SUSAN MONTOYA BRYAN Associated Press Writer ALBUQUERQUE, N.M. (AP)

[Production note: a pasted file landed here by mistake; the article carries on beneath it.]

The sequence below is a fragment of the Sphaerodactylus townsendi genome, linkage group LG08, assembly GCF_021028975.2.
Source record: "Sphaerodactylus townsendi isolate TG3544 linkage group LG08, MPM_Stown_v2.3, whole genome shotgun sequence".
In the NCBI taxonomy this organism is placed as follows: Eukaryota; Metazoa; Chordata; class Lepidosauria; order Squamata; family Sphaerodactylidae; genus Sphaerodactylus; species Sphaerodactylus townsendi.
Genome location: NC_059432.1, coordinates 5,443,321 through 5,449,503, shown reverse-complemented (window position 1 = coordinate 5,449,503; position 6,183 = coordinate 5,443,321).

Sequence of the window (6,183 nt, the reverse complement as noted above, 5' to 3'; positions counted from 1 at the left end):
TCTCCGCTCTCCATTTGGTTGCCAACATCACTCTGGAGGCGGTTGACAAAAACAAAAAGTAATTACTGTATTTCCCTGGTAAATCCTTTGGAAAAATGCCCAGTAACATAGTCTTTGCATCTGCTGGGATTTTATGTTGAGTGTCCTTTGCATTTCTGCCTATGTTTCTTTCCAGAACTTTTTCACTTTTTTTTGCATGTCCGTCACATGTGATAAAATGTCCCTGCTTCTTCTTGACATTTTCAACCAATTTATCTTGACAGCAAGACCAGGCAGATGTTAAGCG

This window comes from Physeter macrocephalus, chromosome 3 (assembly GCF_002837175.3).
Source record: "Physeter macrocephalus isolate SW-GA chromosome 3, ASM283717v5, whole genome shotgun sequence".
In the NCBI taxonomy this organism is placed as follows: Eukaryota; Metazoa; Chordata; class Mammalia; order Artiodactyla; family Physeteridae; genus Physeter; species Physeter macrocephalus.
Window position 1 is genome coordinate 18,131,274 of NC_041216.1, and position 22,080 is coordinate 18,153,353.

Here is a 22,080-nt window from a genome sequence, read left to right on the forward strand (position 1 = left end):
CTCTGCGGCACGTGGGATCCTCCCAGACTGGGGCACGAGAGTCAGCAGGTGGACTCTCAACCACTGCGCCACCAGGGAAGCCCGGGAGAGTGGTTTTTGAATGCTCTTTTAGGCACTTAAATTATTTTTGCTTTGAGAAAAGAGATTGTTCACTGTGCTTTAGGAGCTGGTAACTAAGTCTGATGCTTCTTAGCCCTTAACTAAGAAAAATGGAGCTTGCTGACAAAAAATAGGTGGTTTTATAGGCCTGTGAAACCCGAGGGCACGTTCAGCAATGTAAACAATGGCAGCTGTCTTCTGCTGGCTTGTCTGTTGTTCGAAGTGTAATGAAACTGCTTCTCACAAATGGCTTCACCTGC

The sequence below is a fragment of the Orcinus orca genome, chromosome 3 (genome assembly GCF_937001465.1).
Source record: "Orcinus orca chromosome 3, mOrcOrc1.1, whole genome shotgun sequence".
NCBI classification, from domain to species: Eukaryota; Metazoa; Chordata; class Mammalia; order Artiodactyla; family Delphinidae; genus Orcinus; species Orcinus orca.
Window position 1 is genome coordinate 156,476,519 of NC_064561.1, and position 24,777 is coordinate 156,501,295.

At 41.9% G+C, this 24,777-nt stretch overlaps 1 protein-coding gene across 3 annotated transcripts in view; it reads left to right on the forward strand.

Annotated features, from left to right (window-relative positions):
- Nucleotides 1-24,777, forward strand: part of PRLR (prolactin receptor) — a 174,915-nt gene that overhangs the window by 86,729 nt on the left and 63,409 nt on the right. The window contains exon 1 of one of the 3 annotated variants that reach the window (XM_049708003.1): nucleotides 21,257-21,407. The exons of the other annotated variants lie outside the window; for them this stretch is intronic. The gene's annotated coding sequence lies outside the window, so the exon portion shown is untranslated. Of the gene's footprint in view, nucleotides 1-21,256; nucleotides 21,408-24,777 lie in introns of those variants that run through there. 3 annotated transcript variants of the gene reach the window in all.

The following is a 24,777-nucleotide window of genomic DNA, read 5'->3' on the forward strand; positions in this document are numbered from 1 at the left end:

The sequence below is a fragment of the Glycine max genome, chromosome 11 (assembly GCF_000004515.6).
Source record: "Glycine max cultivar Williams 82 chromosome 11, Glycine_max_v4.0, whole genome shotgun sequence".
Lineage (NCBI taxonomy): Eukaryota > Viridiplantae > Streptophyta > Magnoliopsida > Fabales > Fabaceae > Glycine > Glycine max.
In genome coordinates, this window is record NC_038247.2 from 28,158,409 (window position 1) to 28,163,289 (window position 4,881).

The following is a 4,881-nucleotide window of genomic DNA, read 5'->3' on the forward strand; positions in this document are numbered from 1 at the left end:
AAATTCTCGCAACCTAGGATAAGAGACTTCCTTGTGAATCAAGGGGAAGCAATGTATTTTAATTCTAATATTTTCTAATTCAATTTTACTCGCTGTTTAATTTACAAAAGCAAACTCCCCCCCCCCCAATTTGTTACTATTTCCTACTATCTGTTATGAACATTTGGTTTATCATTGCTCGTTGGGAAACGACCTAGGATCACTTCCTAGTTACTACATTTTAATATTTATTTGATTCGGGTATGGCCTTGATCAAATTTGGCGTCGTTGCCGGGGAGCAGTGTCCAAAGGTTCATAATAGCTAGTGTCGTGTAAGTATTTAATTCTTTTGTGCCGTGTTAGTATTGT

Hundreds of miles of dirt roads and trails cut through northern New Mexico's mountains. The hard part is deciding which ones to keep open and which to close. It's a scenario that's playing itself out across the country as the U.S. Forest Service tries to designate by 2010 a system of motorized routes that will provide recreational opportunities while still protecting America's natural resources. In northern New Mexico, offroad enthusiasts and environmentalists typically arch enemies in the travel management debate have found something to agree on. But it won't make the process any easier for federal land managers. Both sides say the Carson National Forest is going about travel management planning in an unusual way, one they fear will leave the public without a chance to comment on potential impacts to soil, water quality, wildlife and recreational access. "I'm concerned because there's really nothing the public can look at and say 'Oh, the impacts to water quality are going to be this, so yeah I support it,' or 'No, I don't.' No matter what side of the issue you're on, you don't have any information," said Cyndi Tuell, southwestern conservation advocate for the Center for Biological Diversity. At issue is the proposed action that the Carson forest released in July. It calls for closing nearly 270 miles of existing roads to motor vehicles on three ranger districts, prohibiting cross-country travel and adding corridors for camping. But absent is a comprehensive environmental analysis of the proposal, critics say. Carson officials said Friday they are working on an environmental assessment. However, the public likely won't have a chance to see the document until after the comment period ends Aug. 15. While federal law gives forest officials some discretion when deciding whether public comment is needed on an environmental assessment, many forests have analyzed the impacts of their travel plans, prepared reports and have given people time to weigh in. Critics say they are aware of only one other forest that took a similar path to the one being taken on the Carson. On the Sawtooth National Forest in Idaho, officials spent a couple years gathering public comment so they could develop a plan for designating which roads and trails would be open to motorcycles, four-wheelers and other off-highway vehicles. However, no official comment period was held on the plan's environmental assessment, said Brad Brooks, a regional conservation associate with The Wilderness Society in Idaho. "I think it really creates a lot of distrust when they won't even allow a simple comment period on an environmental assessment," he said. "In the mind of the public, if there's nothing to hide, then why not let people at least have a transparent process."